Automakers Appeal Vermont Emission Standards

By: Anthony Fontanelle

The Alliance of Automobile Manufacturers recently appealed a U.S District Court decision that upheld Vermont's decision to adopt California's strict tailpipe emissions standards. The automakers call it "urgent" since new emission standards will be implemented as early as next year.

The alliance, which represents General Motors Corp., Ford Motor Co., Chrysler LLC and the Toyota Motor Corp., said that they would appeal the 240-page ruling of Williams Sessions, U.S. district judge.

The toss and turn of the mileage predicament is likened to the pressure exerted on when traveling rough and bumpy roads. "Automakers support increasing fuel economy standards and reducing emissions, and we will continue to do so by offering vehicles that use less gasoline and offering more Alternative Fuel Automobiles that are powered by new energy sources," said David McCurdy, the alliance's CEO.

"However, this case is not about that. This case centers on the critical issue of whether states can regulate a matter - fuel economy - that the law clearly identifies as a federal, national issue. Evidence provided during the trial demonstrates that the federal law is very explicit: states are pre-empted from adopting fuel economy laws; and complex issues such as greenhouse gas emissions must be dealt with comprehensively on the national level," he added.

McCurdy said that the appeal is "urgent as this legislation applies to model year 2009 vehicles, which consumers will start seeing in early 2008 - just a few months from now." On Sept. 12, Sessions rejected the automakers' arguments in a case McCurdy said largely hinged on whether the regulations were too draconian for automakers to comply with.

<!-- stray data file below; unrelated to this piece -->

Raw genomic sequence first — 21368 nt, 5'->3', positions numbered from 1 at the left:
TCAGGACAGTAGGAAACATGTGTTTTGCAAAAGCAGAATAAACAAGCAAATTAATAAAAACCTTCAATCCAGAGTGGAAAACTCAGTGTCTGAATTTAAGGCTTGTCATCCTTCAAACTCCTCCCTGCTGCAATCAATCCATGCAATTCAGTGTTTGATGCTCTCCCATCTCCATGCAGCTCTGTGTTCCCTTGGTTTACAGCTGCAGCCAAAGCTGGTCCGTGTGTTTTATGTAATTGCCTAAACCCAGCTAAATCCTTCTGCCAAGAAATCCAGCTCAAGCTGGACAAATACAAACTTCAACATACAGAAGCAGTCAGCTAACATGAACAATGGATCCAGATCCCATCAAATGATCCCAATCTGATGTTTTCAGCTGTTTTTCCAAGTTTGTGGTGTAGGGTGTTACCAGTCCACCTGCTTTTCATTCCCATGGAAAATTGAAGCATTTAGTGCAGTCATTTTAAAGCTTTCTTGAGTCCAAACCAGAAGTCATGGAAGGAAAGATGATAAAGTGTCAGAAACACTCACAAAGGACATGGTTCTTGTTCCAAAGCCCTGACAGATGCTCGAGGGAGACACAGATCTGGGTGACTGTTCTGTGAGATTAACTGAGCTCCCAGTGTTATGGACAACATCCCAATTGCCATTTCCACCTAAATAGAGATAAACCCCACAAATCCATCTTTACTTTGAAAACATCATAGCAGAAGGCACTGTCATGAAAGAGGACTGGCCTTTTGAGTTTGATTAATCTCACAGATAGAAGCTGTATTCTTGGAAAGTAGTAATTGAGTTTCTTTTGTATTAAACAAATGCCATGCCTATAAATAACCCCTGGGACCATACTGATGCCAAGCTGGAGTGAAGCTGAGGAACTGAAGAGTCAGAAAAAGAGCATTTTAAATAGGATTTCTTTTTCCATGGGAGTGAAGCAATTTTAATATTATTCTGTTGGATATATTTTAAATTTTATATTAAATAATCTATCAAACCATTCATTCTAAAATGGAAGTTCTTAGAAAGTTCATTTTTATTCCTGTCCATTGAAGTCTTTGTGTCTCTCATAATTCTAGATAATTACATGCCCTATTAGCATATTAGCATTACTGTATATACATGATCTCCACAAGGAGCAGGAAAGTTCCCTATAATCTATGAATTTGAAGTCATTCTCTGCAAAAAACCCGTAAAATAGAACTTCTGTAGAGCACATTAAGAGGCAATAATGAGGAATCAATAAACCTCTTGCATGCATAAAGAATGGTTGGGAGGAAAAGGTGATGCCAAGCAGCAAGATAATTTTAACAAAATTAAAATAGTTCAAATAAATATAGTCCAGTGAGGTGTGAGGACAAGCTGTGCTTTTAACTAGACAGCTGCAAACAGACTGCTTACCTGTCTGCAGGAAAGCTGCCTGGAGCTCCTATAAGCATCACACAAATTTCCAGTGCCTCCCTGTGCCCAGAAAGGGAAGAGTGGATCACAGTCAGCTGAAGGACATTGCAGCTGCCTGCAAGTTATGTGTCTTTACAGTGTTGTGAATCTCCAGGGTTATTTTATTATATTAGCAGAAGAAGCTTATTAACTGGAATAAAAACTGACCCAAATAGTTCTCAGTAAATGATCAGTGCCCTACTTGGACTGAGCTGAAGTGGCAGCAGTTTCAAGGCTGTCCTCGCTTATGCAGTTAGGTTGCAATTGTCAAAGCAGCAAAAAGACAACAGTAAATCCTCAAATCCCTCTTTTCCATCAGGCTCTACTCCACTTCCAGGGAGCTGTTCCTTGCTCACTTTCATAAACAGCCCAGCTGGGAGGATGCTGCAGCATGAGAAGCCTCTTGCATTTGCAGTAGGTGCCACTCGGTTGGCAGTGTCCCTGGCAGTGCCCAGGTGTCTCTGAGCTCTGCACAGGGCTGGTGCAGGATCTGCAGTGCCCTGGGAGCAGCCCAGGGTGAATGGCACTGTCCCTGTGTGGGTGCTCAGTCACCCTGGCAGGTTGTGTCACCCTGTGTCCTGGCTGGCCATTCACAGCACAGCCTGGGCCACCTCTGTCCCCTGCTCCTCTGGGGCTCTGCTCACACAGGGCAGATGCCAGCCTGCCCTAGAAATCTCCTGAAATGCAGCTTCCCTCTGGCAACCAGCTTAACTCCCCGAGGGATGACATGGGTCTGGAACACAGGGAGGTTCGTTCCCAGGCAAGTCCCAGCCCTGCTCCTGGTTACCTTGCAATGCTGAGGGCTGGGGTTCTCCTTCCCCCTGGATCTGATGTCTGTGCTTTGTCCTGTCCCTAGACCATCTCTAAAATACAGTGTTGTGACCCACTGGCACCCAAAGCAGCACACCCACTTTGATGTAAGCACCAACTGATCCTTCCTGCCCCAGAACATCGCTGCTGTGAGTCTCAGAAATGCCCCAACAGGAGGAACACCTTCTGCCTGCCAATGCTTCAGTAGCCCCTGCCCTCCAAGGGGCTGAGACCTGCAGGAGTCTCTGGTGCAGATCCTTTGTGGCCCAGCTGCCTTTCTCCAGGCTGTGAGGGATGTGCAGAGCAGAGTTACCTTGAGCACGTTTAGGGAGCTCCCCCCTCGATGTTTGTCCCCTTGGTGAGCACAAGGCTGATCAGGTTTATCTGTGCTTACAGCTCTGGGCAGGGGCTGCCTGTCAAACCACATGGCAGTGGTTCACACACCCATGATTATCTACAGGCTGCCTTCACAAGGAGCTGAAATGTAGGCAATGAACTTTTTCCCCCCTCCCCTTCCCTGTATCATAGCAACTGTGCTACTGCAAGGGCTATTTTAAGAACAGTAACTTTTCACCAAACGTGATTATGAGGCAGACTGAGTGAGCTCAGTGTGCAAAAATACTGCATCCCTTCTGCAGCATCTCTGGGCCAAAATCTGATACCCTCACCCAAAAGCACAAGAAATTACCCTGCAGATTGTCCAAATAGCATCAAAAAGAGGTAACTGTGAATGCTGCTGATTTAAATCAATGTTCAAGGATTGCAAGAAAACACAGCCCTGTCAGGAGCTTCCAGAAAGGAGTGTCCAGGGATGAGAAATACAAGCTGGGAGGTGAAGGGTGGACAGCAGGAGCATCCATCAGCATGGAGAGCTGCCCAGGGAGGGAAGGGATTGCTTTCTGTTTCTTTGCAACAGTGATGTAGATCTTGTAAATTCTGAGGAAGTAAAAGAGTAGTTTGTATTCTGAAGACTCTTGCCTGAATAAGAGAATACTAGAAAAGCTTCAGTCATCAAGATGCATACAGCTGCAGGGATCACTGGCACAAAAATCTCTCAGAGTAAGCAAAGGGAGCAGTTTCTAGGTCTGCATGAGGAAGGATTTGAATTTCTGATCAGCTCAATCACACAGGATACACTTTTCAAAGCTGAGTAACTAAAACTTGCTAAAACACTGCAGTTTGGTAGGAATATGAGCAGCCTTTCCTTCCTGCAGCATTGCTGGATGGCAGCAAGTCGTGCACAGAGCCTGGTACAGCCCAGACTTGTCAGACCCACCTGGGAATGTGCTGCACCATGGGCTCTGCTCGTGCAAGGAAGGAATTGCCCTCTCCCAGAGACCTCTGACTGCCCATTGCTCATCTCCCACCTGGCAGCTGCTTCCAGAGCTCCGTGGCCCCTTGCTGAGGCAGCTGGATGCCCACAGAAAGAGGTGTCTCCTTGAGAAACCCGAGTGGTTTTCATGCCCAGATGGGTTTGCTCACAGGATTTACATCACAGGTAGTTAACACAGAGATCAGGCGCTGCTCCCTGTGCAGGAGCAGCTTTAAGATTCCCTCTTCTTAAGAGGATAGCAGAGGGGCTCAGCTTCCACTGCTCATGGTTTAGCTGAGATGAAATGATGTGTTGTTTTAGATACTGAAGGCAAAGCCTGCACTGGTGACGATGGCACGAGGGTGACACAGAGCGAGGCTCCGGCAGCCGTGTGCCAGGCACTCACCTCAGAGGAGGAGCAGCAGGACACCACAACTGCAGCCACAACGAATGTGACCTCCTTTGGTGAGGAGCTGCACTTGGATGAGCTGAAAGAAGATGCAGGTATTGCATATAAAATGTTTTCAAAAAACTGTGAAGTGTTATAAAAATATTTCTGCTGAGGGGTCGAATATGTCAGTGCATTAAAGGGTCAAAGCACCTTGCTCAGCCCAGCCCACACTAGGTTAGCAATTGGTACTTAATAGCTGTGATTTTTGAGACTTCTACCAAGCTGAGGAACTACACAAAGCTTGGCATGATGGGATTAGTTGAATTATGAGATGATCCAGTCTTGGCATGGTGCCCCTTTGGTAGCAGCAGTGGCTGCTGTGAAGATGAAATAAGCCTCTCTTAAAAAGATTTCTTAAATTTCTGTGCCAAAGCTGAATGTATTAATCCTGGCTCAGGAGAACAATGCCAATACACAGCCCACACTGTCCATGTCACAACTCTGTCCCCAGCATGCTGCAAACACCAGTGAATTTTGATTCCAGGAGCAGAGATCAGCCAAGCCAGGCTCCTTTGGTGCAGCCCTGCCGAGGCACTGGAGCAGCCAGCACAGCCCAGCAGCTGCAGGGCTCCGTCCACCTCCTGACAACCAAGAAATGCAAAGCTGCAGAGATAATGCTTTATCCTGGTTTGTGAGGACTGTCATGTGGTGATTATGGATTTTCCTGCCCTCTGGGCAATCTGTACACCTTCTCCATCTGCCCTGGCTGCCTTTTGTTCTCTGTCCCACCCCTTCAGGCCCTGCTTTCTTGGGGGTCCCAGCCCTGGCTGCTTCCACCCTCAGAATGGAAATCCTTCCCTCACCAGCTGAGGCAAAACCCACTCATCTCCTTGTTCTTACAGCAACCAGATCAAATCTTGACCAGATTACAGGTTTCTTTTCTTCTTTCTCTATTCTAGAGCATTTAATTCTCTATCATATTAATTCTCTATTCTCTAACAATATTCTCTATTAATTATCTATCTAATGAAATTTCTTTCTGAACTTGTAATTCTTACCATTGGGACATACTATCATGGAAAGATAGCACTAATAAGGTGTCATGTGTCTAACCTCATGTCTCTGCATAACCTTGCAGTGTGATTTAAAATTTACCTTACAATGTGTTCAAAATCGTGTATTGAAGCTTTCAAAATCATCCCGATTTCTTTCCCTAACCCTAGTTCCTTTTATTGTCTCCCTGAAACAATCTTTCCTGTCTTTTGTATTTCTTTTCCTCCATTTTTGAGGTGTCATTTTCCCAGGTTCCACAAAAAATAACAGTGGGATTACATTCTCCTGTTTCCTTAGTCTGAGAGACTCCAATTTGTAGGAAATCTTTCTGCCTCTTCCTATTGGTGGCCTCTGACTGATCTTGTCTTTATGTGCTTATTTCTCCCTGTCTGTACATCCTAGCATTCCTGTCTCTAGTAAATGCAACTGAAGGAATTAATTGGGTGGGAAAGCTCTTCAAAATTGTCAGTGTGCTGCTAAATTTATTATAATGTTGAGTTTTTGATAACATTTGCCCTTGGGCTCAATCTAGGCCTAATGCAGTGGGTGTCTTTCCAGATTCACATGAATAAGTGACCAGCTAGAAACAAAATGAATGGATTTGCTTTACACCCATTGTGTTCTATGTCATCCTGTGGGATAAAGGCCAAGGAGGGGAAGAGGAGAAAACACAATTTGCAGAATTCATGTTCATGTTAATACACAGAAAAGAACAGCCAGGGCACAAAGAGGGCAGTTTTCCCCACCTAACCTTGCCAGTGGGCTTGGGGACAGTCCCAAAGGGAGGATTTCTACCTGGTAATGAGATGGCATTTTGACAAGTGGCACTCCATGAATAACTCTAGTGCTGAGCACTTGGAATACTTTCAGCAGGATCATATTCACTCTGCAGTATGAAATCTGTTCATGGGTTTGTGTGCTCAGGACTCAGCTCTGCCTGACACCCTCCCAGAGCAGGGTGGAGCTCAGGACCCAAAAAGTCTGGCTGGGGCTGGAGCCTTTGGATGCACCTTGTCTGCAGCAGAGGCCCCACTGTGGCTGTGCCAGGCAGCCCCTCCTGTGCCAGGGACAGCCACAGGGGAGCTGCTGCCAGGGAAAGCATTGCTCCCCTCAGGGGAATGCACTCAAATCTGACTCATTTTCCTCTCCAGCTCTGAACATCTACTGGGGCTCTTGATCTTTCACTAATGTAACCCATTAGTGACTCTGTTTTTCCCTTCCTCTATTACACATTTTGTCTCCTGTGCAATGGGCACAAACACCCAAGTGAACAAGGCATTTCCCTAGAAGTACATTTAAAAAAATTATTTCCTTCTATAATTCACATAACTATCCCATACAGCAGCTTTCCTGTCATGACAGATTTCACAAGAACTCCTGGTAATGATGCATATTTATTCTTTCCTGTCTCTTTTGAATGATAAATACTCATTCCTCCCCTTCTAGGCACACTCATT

"The court does not find convincing the claims that consumers will be deprived of their choice of vehicles, or that manufacturers will be forced to restrict or abandon their product lines," Sessions wrote in his ruling. "The court remains unconvinced automakers cannot meet the challenge of Vermont and California's (greenhouse gas) regulations. History suggests that the ingenuity of the industry, once put in gear, responds admirably to most technological challenges."

Environment groups are jubilant with the upholding of Vermont's emission standards. "This was another example of Detroit crying wolf," said David Bookbinder, a Sierra Club lawyer who argued the case.

Automakers, meanwhile, said that the decision would dramatically reduce sales, force them to shrink the size of vehicles and power of engines and add gasoline-hybrid engines. It can be recalled that the automakers have been combating a multifront efforts. These efforts are aimed at beating back new regulations to force them to remarkably raise fuel efficiency of their vehicles at a cost of tens of billions of dollars.
The legal challenge in Vermont stems from that state's decision to adopt the tough emissions limits that California approved in 2004, The Detroit News reported. Besides Vermont, ten other states also have adopted California's regulations, which require passenger cars to average 43 miles per gallon by 2016.

In the trial, Alan Weverstad, the executive director of GM's environment and energy team, testified that it could cost GM $25 billion to comply with the state's rules, and by 2016 the company still would be seven mpg short of the mileage requirement. That would force the company to stop selling in Vermont and other states that adopted the 43 mpg standard, he testified.

An expert for the state of Vermont, on the other hand, intimated that the standard would add about $1,500 per vehicle, far less than the automakers estimate of as much as $6,000.

"The great disparity between these two scenarios is the key factual dispute of the trial," Sessions wrote. The automakers and their experts "fail to demonstrate that the regulation is not feasible, given the flawed assumptions and overly conservative selection of technologies documented."

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